Tapas and Tomatoes
David Rogers, Owner & Chef
22 JUNE 2016
This time of year the vegetables at Portland’s farmers markets are gloriously colorful. It is hard to know which ones not to get, because they all look so nice and probably taste great as well. Ayurveda teaches us, though, that not everything that looks and tastes good to us is good for our overall health.
Depending on your Ayurvedic dosha – or constitutional type – there are certain foods you should favor in your diet, and others that you should definitely avoid. And very often the foods you crave most might be the ones you should avoid first.
For instance, I love the flavor of tomatoes. Not the tasteless ones that feel like watery, semi-solid mush in your mouth. I mean the ones that are juicy, sweet and tart all at once, and that if you add just a pinch of salt make a tasty snack on their own. The tomatoes I saw at this weekend’s PSU farmers market looked delicious!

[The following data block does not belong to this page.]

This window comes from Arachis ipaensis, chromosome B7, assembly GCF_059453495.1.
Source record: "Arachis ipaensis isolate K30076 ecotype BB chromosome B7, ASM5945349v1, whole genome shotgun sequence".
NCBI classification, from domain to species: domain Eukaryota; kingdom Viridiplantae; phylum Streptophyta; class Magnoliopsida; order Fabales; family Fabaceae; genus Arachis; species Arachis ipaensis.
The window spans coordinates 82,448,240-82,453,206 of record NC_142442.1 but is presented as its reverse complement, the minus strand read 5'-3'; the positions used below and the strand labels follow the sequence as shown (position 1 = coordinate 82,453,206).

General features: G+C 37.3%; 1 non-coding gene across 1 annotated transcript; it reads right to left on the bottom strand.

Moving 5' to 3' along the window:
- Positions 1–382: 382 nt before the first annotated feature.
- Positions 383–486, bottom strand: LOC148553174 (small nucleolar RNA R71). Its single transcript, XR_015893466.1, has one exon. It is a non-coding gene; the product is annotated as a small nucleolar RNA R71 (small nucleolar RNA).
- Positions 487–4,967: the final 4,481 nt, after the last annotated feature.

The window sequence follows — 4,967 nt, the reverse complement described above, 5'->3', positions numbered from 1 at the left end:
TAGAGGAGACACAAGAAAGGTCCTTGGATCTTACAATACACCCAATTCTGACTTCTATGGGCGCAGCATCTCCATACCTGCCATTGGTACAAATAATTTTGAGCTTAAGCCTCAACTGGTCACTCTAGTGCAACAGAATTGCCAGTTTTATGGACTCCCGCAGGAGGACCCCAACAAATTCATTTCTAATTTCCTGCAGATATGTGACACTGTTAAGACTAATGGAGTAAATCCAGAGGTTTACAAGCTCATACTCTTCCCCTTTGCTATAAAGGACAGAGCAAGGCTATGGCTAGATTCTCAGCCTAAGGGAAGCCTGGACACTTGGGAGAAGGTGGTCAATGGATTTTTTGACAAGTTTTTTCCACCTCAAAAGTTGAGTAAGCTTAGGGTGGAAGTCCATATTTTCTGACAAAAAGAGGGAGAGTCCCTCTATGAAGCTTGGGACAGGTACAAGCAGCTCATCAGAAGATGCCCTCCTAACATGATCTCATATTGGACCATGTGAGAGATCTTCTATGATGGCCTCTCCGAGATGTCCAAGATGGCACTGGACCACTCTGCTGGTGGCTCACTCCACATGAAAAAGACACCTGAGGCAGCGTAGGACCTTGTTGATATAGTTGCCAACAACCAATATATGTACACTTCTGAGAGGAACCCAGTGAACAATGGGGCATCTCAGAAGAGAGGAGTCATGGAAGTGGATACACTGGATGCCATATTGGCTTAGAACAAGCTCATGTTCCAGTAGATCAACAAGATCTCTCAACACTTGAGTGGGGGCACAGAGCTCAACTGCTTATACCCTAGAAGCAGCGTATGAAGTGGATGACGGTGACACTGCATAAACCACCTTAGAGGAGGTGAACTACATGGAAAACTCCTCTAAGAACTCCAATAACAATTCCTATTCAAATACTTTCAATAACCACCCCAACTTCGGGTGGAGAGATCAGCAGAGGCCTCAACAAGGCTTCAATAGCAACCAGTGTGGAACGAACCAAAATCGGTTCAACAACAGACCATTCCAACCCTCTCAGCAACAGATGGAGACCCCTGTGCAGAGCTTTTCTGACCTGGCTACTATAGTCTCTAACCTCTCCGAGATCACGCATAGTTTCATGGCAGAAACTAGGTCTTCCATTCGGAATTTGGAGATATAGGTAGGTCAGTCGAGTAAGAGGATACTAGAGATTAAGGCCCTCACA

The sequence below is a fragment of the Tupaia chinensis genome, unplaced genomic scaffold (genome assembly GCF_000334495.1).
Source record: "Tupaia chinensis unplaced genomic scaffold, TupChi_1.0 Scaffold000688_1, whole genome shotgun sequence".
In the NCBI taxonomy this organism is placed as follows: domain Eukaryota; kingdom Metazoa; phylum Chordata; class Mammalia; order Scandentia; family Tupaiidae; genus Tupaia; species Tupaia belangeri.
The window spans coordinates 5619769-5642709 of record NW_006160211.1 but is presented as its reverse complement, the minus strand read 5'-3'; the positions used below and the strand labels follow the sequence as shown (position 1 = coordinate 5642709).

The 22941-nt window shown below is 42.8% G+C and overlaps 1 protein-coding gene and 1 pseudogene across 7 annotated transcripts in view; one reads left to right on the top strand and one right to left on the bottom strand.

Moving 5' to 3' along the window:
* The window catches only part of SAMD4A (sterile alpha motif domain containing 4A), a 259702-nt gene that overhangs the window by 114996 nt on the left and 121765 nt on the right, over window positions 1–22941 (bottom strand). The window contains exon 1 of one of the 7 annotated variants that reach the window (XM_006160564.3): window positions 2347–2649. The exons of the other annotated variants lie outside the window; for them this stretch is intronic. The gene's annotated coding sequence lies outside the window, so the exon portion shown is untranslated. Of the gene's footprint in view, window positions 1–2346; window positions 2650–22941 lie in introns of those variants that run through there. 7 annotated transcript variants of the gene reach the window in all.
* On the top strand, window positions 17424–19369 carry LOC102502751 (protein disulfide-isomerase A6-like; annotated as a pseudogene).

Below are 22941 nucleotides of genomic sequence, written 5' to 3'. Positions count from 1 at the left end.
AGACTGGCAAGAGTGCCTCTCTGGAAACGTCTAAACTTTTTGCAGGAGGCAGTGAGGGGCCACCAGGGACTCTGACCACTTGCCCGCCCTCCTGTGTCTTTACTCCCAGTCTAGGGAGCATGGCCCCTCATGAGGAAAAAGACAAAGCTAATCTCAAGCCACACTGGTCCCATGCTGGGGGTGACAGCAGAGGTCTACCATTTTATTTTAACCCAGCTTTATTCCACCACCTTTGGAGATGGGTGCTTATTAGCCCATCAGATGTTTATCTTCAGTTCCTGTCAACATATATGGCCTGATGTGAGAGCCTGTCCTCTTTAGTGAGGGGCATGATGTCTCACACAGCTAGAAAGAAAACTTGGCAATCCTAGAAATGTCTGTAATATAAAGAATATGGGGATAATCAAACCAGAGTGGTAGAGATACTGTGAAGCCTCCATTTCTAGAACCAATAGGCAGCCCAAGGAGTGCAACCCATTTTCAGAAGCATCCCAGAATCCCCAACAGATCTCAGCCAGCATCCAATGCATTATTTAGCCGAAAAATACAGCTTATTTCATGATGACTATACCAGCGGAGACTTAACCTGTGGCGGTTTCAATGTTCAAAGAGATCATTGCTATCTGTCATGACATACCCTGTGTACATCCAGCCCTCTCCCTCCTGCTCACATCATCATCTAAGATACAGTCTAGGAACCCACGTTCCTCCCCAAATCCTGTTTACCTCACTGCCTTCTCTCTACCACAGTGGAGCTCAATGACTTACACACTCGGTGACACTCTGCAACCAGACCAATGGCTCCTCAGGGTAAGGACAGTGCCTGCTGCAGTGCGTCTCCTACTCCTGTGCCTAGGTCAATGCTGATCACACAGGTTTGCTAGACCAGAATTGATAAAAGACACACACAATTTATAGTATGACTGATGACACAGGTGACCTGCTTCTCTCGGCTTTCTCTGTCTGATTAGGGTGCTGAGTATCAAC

But tomatoes and most citrus fruits aggravate my dominant pitta dosha – which often expresses as skin problems – especially as the weather warms up. So I eat them very rarely, and I use them only sparingly in the sattvic food that I cook for others because by definition sattvic food should be balancing for people of all doshas. That is what makes makes sattvic food energetically healing.
Learning what foods Ayurveda recommends you avoid, understanding that it is worth avoiding them even if they appeal to your senses, and then choosing not to eat those foods is part of tapas. Tapas is the yogic practice of acting with positive self-discipline even when it seems hard or feels unnatural. Repeatedly making hard, conscientious decisions can help you to cultivate new, healthier behaviors and expand your understanding of your Self.
As Ashtanga Yoga master Sharath Jois says, “By practicing tapas, impurities are destroyed, and the body and sense organs will gain spiritual power.”
Give me a shout if you are going to the farmers market this weekend. I hope to see you there!